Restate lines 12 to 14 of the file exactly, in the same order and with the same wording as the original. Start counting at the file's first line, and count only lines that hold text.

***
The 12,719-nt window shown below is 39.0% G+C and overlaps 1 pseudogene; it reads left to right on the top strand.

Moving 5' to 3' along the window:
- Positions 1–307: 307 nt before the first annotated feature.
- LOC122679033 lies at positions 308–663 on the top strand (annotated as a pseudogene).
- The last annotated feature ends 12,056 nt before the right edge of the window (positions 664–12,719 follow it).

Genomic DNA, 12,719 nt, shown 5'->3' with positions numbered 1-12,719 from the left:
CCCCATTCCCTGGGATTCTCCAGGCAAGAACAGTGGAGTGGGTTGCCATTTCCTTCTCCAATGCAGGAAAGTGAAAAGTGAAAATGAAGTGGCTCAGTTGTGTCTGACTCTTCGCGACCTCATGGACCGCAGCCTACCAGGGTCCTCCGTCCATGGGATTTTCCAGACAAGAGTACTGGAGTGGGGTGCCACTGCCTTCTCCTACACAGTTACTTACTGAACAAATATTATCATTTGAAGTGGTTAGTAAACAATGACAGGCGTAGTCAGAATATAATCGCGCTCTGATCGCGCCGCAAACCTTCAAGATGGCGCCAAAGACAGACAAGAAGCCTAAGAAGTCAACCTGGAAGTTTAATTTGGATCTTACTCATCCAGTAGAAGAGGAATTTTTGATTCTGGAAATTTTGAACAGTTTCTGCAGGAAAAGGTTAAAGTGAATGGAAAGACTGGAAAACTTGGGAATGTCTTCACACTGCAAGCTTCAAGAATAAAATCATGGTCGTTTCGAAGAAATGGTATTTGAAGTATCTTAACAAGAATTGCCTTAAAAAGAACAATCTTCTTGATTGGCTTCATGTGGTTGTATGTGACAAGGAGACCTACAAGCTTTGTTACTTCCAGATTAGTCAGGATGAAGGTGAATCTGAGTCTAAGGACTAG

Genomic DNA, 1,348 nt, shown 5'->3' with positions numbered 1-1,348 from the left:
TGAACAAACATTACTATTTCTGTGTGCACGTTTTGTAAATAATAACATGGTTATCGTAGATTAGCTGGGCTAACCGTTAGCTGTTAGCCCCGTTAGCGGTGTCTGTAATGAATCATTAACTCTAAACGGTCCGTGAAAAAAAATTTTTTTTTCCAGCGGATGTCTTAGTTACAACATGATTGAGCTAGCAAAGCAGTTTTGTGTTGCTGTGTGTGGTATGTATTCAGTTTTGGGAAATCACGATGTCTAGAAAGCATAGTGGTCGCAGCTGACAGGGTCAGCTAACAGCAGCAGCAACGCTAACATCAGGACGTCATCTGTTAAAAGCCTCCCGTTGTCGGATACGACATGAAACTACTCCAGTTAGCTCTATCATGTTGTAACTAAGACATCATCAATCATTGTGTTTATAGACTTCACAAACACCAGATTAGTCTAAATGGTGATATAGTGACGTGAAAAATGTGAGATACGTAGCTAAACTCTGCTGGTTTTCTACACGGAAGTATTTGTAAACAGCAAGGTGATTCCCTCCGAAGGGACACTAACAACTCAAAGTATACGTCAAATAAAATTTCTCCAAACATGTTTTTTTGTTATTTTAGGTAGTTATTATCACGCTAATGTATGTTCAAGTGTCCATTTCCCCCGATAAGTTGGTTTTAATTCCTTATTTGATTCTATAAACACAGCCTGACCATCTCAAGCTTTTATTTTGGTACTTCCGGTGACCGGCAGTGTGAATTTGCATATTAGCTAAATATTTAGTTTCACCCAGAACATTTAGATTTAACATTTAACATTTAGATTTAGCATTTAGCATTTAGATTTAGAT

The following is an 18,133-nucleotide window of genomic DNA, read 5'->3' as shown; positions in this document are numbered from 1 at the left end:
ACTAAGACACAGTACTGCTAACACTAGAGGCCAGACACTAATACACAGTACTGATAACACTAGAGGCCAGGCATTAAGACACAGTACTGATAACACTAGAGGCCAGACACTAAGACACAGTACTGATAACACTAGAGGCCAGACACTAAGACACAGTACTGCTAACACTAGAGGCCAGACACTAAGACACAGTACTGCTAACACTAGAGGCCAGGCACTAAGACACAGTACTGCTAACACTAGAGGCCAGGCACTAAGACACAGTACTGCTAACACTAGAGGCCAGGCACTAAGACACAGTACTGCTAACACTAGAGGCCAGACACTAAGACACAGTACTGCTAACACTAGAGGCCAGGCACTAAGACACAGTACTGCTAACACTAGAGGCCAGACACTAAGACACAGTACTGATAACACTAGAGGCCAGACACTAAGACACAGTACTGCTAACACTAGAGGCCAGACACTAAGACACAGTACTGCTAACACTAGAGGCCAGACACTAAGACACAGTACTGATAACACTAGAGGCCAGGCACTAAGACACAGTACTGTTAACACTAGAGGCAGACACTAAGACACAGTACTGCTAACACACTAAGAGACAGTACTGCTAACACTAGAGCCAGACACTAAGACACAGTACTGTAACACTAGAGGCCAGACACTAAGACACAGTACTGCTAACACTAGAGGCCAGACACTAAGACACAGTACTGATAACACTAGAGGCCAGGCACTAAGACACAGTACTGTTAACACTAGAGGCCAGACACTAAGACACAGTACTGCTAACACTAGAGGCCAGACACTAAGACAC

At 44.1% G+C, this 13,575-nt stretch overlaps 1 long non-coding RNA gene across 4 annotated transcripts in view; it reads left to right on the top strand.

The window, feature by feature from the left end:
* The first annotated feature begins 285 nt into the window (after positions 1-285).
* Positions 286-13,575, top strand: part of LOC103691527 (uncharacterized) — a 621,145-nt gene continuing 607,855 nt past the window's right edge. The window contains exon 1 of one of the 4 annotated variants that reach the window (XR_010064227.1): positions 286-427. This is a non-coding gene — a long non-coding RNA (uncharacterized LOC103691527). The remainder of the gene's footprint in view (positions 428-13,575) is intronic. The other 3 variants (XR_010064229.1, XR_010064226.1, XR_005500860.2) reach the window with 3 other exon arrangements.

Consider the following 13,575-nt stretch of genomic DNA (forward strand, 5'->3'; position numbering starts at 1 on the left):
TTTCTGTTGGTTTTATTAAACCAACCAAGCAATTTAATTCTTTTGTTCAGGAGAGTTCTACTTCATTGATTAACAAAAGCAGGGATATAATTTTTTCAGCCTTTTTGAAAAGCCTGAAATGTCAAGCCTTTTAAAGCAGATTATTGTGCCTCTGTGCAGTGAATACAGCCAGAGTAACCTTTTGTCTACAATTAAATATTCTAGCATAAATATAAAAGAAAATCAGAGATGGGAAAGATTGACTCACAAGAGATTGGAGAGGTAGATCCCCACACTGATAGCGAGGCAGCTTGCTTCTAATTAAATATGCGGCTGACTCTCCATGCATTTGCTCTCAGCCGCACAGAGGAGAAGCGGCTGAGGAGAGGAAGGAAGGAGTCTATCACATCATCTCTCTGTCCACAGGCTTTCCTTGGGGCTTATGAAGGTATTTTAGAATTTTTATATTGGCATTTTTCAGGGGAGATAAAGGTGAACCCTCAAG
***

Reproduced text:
At 44.1% G+C, this 13,575-nt stretch overlaps 1 long non-coding RNA gene across 4 annotated transcripts in view; it reads left to right on the top strand.

The window, feature by feature from the left end:
* The first annotated feature begins 285 nt into the window (after positions 1-285).